7. Very interesting indeed. I definitely did not hear about this in grade school. I guess if I were to pick a solution for Israel/Pakistan, I would say it needs to be split. I believe that it eventually will over time, just how the United States needed to be split from Great Britain, the people want a nation of their own under their own laws. Each side will most likely have to give something up in order to do so.

  8. John Girata says:

    I don’t really understand the attraction of a one-state solution. I feel that a one-state solution would only cause more problems. Why not just create Jewish and Muslim states that can leave each other alone?

    • shaimsn says:

      Exactly. Two states. And that was the offer in 1947, denied by the Arab side.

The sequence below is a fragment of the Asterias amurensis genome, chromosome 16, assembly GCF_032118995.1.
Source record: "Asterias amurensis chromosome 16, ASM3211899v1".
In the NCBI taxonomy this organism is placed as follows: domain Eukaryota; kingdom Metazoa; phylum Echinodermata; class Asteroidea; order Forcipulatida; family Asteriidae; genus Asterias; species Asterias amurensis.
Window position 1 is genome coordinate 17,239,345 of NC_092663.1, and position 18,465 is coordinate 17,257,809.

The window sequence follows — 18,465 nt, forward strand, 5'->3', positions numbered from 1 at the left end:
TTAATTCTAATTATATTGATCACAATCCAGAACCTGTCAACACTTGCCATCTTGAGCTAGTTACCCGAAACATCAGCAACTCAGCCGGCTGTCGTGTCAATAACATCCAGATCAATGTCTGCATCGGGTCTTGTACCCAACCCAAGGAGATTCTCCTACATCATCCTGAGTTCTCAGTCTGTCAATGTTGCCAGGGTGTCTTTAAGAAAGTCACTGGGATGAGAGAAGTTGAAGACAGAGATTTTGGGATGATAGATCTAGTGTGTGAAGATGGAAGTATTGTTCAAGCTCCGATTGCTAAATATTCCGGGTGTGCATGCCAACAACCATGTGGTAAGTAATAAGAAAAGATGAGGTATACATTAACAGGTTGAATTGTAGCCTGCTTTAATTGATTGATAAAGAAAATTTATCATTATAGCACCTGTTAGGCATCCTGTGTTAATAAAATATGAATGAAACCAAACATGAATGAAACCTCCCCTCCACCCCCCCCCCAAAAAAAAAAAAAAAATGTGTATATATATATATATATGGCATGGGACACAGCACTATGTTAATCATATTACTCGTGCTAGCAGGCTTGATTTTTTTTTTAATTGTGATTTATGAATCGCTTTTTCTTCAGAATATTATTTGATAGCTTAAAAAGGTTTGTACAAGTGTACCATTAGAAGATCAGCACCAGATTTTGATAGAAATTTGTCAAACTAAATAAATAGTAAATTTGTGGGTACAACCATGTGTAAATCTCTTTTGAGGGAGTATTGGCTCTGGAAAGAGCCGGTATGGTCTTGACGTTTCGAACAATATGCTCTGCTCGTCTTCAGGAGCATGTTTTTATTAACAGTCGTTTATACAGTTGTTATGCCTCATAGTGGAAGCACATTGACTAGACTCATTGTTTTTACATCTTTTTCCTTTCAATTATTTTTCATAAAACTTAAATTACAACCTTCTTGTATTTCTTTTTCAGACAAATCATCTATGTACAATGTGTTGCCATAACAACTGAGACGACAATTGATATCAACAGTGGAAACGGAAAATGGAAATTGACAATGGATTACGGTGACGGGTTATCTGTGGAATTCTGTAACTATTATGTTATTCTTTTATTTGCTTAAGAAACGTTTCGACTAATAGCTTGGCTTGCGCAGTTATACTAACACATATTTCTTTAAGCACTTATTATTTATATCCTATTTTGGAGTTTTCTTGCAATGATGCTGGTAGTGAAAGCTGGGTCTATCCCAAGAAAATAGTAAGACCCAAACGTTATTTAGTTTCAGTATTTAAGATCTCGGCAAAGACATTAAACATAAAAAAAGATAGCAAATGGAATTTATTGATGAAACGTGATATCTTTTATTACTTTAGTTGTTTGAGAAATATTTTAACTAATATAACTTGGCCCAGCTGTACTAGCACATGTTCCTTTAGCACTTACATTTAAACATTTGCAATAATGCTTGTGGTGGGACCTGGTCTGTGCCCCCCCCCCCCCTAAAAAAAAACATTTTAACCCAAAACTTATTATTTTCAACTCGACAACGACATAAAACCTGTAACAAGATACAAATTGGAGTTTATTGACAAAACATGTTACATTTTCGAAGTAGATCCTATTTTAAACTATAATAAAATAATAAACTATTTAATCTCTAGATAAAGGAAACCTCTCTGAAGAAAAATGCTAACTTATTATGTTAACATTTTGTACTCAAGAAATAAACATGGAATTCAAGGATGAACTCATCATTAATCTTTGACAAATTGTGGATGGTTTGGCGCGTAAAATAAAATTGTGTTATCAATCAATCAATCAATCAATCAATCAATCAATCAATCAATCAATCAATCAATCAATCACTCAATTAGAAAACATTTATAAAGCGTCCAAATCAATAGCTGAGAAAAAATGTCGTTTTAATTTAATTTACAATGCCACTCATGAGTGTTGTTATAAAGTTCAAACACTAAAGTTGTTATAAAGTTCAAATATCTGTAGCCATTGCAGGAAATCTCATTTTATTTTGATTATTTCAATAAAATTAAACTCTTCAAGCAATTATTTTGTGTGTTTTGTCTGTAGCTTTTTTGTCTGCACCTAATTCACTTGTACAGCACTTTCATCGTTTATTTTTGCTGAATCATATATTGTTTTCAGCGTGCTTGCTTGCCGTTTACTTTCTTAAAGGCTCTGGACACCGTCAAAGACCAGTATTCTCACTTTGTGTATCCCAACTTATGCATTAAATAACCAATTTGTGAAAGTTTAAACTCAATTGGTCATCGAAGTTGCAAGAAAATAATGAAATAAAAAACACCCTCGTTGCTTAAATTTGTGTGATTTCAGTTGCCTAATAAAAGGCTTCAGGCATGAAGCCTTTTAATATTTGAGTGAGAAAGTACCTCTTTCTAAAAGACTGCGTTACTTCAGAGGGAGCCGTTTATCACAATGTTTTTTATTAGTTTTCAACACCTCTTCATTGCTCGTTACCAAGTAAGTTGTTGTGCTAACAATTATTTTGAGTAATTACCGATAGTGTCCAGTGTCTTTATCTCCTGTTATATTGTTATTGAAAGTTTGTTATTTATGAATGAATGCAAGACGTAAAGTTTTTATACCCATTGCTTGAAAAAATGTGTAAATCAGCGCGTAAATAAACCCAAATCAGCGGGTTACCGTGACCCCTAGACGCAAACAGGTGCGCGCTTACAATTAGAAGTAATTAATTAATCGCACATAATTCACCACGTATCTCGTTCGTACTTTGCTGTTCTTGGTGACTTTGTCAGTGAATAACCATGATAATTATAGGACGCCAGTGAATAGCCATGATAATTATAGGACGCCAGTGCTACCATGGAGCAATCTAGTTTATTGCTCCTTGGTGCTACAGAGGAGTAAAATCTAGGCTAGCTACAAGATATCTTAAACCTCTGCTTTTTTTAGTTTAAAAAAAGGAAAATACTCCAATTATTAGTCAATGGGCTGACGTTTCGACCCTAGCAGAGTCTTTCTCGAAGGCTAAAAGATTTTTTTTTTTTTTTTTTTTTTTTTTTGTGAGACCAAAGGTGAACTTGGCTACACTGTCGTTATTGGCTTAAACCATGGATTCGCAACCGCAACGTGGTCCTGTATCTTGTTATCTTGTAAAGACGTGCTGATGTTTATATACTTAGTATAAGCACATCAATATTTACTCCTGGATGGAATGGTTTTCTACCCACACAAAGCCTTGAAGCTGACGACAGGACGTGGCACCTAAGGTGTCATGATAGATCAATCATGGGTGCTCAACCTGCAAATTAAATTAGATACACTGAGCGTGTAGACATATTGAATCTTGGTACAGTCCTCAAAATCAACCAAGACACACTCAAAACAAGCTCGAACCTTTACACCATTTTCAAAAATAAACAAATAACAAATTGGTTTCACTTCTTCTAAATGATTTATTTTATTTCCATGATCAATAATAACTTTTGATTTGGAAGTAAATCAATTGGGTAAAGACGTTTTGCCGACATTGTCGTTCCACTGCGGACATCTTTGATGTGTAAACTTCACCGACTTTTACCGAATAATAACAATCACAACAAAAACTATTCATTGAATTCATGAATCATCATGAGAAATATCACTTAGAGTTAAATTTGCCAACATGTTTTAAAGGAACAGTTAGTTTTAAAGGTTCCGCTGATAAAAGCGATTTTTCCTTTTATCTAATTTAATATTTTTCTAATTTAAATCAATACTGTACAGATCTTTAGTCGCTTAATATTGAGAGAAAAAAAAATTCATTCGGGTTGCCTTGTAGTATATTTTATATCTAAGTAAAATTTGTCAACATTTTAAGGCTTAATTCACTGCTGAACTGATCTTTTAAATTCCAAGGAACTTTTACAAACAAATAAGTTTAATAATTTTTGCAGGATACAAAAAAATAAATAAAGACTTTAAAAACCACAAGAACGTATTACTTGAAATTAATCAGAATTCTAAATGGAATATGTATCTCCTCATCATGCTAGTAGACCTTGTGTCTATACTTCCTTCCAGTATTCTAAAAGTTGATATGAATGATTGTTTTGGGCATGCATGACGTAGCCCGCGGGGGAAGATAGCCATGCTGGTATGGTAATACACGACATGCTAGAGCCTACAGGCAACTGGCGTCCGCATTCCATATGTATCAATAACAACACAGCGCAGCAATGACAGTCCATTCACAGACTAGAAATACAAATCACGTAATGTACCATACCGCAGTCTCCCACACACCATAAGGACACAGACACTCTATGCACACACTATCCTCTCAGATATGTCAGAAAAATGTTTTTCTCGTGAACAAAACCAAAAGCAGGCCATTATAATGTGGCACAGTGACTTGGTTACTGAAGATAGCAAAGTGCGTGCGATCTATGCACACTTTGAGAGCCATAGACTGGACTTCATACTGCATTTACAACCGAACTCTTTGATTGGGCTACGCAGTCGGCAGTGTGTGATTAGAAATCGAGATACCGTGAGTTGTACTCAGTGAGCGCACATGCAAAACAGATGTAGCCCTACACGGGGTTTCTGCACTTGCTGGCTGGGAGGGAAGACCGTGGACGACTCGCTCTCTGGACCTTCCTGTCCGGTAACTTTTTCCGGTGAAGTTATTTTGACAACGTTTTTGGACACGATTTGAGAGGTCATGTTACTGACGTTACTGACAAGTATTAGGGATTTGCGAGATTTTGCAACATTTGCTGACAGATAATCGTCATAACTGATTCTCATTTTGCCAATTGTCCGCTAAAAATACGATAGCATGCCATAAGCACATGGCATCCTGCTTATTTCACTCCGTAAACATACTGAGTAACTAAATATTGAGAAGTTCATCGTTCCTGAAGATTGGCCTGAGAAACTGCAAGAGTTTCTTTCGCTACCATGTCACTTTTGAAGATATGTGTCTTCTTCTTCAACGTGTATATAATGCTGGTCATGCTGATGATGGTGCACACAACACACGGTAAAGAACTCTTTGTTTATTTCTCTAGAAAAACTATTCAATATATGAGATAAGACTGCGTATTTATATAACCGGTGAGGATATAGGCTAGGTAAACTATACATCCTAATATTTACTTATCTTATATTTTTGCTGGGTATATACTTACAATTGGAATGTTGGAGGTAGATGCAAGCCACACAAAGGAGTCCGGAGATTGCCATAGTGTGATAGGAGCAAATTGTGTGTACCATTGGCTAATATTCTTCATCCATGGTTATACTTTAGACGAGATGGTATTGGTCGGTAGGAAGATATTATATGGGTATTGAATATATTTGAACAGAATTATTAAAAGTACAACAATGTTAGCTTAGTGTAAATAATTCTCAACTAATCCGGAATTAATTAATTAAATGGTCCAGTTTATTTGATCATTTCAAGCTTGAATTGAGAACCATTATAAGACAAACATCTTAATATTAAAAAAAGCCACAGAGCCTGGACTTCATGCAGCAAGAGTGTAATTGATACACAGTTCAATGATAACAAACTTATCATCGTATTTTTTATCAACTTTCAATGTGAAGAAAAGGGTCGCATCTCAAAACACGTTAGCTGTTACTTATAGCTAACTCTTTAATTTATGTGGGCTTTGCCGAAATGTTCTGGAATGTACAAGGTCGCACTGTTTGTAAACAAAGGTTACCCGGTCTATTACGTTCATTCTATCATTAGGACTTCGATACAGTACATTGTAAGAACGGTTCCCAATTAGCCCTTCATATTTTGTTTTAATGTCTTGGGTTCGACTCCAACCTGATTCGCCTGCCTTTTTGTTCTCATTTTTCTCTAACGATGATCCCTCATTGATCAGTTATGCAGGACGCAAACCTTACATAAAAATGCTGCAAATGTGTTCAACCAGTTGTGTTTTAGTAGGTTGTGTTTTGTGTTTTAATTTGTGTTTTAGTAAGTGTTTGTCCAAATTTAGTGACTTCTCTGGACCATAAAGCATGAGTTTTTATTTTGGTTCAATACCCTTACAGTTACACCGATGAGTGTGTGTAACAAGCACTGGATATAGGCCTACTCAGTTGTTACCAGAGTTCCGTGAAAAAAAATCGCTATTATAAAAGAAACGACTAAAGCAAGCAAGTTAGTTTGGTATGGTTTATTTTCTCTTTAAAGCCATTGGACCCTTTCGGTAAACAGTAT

In 2000, Israeli Prime Minister Ehud Barak offered to withdraw from 97 percent of the West Bank and 100 percent of the Gaza Strip. In addition, he agreed to dismantle 63 isolated settlements. In exchange for the 3 percent annexation of the West Bank, Israel would increase the size of the Gaza territory by roughly a third.
      Barak also made previously unthinkable concessions on Jerusalem, agreeing that Arab neighborhoods of East Jerusalem would become the capital of the new state. The Palestinians would maintain control over their holy places and have “religious sovereignty” over the Temple Mount.
      The proposal also addressed the refugee issue, guaranteeing them the right of return to the Palestinian state and reparations from a $30 billion international fund that would be collected to compensate them.